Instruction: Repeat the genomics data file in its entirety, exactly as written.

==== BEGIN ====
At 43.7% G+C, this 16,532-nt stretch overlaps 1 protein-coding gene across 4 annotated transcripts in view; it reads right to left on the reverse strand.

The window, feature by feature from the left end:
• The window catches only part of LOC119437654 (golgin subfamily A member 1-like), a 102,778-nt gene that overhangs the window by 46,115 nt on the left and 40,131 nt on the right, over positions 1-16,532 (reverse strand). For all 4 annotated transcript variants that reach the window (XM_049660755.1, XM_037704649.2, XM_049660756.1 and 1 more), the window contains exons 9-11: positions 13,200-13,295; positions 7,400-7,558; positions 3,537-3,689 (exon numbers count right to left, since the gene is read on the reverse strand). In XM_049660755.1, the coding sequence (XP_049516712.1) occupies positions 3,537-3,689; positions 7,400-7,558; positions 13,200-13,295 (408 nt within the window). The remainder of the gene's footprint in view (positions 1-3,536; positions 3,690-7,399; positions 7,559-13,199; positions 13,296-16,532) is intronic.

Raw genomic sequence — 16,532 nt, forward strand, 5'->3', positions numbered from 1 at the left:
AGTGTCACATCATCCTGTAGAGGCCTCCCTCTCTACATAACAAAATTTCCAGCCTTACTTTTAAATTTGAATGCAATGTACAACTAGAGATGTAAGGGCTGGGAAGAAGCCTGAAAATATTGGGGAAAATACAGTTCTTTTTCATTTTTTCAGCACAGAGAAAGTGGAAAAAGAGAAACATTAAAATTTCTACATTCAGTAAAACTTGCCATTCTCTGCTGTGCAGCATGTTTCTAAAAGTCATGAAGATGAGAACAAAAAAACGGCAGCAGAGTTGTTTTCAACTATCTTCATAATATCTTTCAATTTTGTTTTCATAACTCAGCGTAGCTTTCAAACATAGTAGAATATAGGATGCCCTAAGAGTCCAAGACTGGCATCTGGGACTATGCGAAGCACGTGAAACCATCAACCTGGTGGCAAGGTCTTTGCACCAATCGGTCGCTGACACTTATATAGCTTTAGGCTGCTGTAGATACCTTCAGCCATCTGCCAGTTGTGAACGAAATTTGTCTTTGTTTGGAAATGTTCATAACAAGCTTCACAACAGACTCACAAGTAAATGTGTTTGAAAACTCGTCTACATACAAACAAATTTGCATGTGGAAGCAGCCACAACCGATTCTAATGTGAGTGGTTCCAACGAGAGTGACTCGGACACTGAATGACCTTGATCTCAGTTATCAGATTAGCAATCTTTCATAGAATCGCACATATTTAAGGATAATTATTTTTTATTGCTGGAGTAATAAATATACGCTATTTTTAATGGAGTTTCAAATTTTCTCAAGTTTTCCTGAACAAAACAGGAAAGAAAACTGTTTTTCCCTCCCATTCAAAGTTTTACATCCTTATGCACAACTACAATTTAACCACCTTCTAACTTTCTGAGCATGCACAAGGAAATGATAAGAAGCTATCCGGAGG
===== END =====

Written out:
At 43.7% G+C, this 16,532-nt stretch overlaps 1 protein-coding gene across 4 annotated transcripts in view; it reads right to left on the reverse strand.

The window, feature by feature from the left end:
• The window catches only part of LOC119437654 (golgin subfamily A member 1-like), a 102,778-nt gene that overhangs the window by 46,115 nt on the left and 40,131 nt on the right, over positions 1-16,532 (reverse strand). For all 4 annotated transcript variants that reach the window (XM_049660755.1, XM_037704649.2, XM_049660756.1 and 1 more), the window contains exons 9-11: positions 13,200-13,295; positions 7,400-7,558; positions 3,537-3,689 (exon numbers count right to left, since the gene is read on the reverse strand). In XM_049660755.1, the coding sequence (XP_049516712.1) occupies positions 3,537-3,689; positions 7,400-7,558; positions 13,200-13,295 (408 nt within the window). The remainder of the gene's footprint in view (positions 1-3,536; positions 3,690-7,399; positions 7,559-13,199; positions 13,296-16,532) is intronic.

Raw genomic sequence — 16,532 nt, forward strand, 5'->3', positions numbered from 1 at the left:
AGTGTCACATCATCCTGTAGAGGCCTCCCTCTCTACATAACAAAATTTCCAGCCTTACTTTTAAATTTGAATGCAATGTACAACTAGAGATGTAAGGGCTGGGAAGAAGCCTGAAAATATTGGGGAAAATACAGTTCTTTTTCATTTTTTCAGCACAGAGAAAGTGGAAAAAGAGAAACATTAAAATTTCTACATTCAGTAAAACTTGCCATTCTCTGCTGTGCAGCATGTTTCTAAAAGTCATGAAGATGAGAACAAAAAAACGGCAGCAGAGTTGTTTTCAACTATCTTCATAATATCTTTCAATTTTGTTTTCATAACTCAGCGTAGCTTTCAAACATAGTAGAATATAGGATGCCCTAAGAGTCCAAGACTGGCATCTGGGACTATGCGAAGCACGTGAAACCATCAACCTGGTGGCAAGGTCTTTGCACCAATCGGTCGCTGACACTTATATAGCTTTAGGCTGCTGTAGATACCTTCAGCCATCTGCCAGTTGTGAACGAAATTTGTCTTTGTTTGGAAATGTTCATAACAAGCTTCACAACAGACTCACAAGTAAATGTGTTTGAAAACTCGTCTACATACAAACAAATTTGCATGTGGAAGCAGCCACAACCGATTCTAATGTGAGTGGTTCCAACGAGAGTGACTCGGACACTGAATGACCTTGATCTCAGTTATCAGATTAGCAATCTTTCATAGAATCGCACATATTTAAGGATAATTATTTTTTATTGCTGGAGTAATAAATATACGCTATTTTTAATGGAGTTTCAAATTTTCTCAAGTTTTCCTGAACAAAACAGGAAAGAAAACTGTTTTTCCCTCCCATTCAAAGTTTTACATCCTTATGCACAACTACAATTTAACCACCTTCTAACTTTCTGAGCATGCACAAGGAAATGATAAGAAGCTATCCGGAGG